Why the first debate could determine the next president - Macleans.ca

Why the first debate could determine the next president

It might be Romney’s last chance

(Brian Snyder/Reuters)

Once you take into account the usual post-convention bounces in poll numbers, it is fair to say that the gap between Barack Obama and Mitt Romney remains within the margin of error—though Obama has built some momentum. Last Friday’s weak job numbers, however, guarantee that the economy will remain the priority issue for most voters, and the race is expected to stay a close one until the first debate between the two candidates.

This being said, this election will be about more than economic indicators at the end of the day. Character and vision will take on an importance of their own when we enter debate season. So far, this appears to be playing in the Democrats’ favour. According to polls, they managed to change the dynamic of the race with a more successful convention than the Republicans (Clint Eastwood’s performance notwithstanding). Republican nominee Mitt Romney still hasn’t succeeded in conveying a clear idea of the kind of president he will be. His feeble attempt to exploit events in Libya on September 11 only further puzzled Americans voters trying to understand who he really is.

Obama may not have regained his luster of 2008, where his historic quest attracted a horde of new voters, but he did succeed in showing that he has a record and accomplishments to defend. Meanwhile, the Republican account of a Carter-like leader with a socialist agenda seems to be a narrative that plays only to the party’s base. A more compelling Romney would have given the GOP a decided advantage coming out of the convention season. But that did not happen.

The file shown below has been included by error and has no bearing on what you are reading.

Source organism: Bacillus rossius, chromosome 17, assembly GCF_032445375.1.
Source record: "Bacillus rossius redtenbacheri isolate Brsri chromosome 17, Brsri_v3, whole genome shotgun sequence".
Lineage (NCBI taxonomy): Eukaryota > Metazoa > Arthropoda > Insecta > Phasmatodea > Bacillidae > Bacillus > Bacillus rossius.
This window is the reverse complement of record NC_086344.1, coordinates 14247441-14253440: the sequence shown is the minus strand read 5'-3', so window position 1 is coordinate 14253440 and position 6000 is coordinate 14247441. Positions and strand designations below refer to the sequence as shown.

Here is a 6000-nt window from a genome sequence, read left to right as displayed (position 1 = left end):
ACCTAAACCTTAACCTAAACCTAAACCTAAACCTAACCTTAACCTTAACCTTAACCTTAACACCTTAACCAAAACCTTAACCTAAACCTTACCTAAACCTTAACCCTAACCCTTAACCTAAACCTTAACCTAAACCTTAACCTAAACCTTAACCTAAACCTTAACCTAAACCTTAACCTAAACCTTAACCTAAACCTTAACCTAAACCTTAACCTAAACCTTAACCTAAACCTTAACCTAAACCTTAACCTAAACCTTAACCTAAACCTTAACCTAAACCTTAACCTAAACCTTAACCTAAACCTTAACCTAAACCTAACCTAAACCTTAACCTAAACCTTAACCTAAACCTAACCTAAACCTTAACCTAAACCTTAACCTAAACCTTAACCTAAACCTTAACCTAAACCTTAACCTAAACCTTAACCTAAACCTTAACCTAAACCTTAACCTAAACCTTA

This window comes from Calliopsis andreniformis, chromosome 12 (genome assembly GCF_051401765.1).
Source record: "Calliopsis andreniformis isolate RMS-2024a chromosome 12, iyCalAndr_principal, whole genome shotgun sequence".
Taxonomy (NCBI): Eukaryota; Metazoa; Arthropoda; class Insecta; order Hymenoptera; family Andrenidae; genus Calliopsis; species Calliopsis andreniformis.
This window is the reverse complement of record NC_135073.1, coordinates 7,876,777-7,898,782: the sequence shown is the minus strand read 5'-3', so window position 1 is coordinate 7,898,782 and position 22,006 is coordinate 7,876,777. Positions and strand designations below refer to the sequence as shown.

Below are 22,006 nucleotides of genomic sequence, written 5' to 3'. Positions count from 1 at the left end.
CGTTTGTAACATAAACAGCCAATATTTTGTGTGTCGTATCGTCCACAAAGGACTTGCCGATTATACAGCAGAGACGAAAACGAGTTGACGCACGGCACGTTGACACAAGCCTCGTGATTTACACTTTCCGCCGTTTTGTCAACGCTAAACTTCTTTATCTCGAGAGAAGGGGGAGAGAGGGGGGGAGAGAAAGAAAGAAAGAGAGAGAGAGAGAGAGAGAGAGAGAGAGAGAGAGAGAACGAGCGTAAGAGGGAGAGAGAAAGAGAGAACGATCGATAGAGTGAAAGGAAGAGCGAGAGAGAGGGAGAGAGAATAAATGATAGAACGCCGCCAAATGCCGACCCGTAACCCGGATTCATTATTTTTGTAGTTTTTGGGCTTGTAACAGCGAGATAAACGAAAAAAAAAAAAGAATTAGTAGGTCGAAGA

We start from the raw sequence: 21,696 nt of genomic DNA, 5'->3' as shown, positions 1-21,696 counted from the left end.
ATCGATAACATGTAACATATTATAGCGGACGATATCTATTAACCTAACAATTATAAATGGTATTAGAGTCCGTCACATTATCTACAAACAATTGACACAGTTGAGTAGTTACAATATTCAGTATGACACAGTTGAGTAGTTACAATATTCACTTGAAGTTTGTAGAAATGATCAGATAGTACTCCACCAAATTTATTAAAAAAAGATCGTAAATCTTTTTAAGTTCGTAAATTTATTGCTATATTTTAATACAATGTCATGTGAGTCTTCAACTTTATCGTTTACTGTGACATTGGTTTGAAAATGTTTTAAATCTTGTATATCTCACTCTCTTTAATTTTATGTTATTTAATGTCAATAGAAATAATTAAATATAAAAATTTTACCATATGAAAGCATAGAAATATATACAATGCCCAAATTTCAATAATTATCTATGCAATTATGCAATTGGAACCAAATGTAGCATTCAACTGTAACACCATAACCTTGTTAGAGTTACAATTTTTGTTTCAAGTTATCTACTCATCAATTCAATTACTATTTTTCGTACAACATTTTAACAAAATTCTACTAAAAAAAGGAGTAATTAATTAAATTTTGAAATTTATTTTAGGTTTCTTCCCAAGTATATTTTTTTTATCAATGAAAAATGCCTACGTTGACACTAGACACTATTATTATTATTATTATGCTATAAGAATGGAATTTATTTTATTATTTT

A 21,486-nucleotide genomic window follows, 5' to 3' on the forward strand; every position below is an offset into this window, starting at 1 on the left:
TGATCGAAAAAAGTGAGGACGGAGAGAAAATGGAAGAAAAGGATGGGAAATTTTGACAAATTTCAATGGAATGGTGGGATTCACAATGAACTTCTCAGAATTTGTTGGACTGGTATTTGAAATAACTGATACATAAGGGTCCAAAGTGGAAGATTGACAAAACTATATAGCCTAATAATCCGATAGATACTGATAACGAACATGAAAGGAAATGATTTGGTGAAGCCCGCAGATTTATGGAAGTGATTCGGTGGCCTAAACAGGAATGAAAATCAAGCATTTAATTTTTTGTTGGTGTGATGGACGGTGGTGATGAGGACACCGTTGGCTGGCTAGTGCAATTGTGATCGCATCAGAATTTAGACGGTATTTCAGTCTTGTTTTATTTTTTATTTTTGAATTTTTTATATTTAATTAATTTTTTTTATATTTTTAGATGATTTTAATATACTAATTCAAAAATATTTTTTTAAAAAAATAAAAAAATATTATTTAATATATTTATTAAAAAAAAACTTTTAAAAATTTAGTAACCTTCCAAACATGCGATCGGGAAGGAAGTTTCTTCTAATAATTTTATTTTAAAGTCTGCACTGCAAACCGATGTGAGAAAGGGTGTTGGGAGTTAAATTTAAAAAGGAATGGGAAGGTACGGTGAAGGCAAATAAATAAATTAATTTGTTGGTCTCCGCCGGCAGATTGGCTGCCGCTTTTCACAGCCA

The focus is now shifting to the first presidential debate, which will be held on Oct. 3. Until then, both tickets will concentrate on the key swing states, with Florida, Ohio, Virginia, Colorado, North Carolina, Wisconsin and New Hampshire quite possibly shaping the outcome of the election.

Unlike Sarah Palin in 2008, it appears that vice presidential nominee Paul Ryan has not generated enthusiasm beyond the Republican base. While Palin had her shortcomings, it is on the record that her performance at the RNC in 2008 gave a needed post-convention bounce to the Republican ticket. The failure of Lehman Brothers  in mid September 2008 did much to curb that enthusiasm, but Ryan, a far superior candidate than Palin, seems listless at this stage of the campaign.

Vice President Joe Biden may sometimes appear overexuberant, but he does convey the aura of a reassuring, fatherly figure. And both Obama and Biden have been effective on national security—polls show a 51 per cent approval level on that issue, which is one where Republicans generally score better. It is becoming more evident in recent weeks that the Obama-Biden ticket is capitalizing on the advantages of incumbency.

So the first debate will become a make or break moment for the Romney-Ryan ticket. Romney has steadfastly held to his position on his tax returns, continued to flip flop on issues, shown a poor grasp of foreign policy issues, and failed to give voters a clear Romney at this late stage of the campaign. The first debate will give him another opportunity to engage with the American public without a filter. It might be his last .

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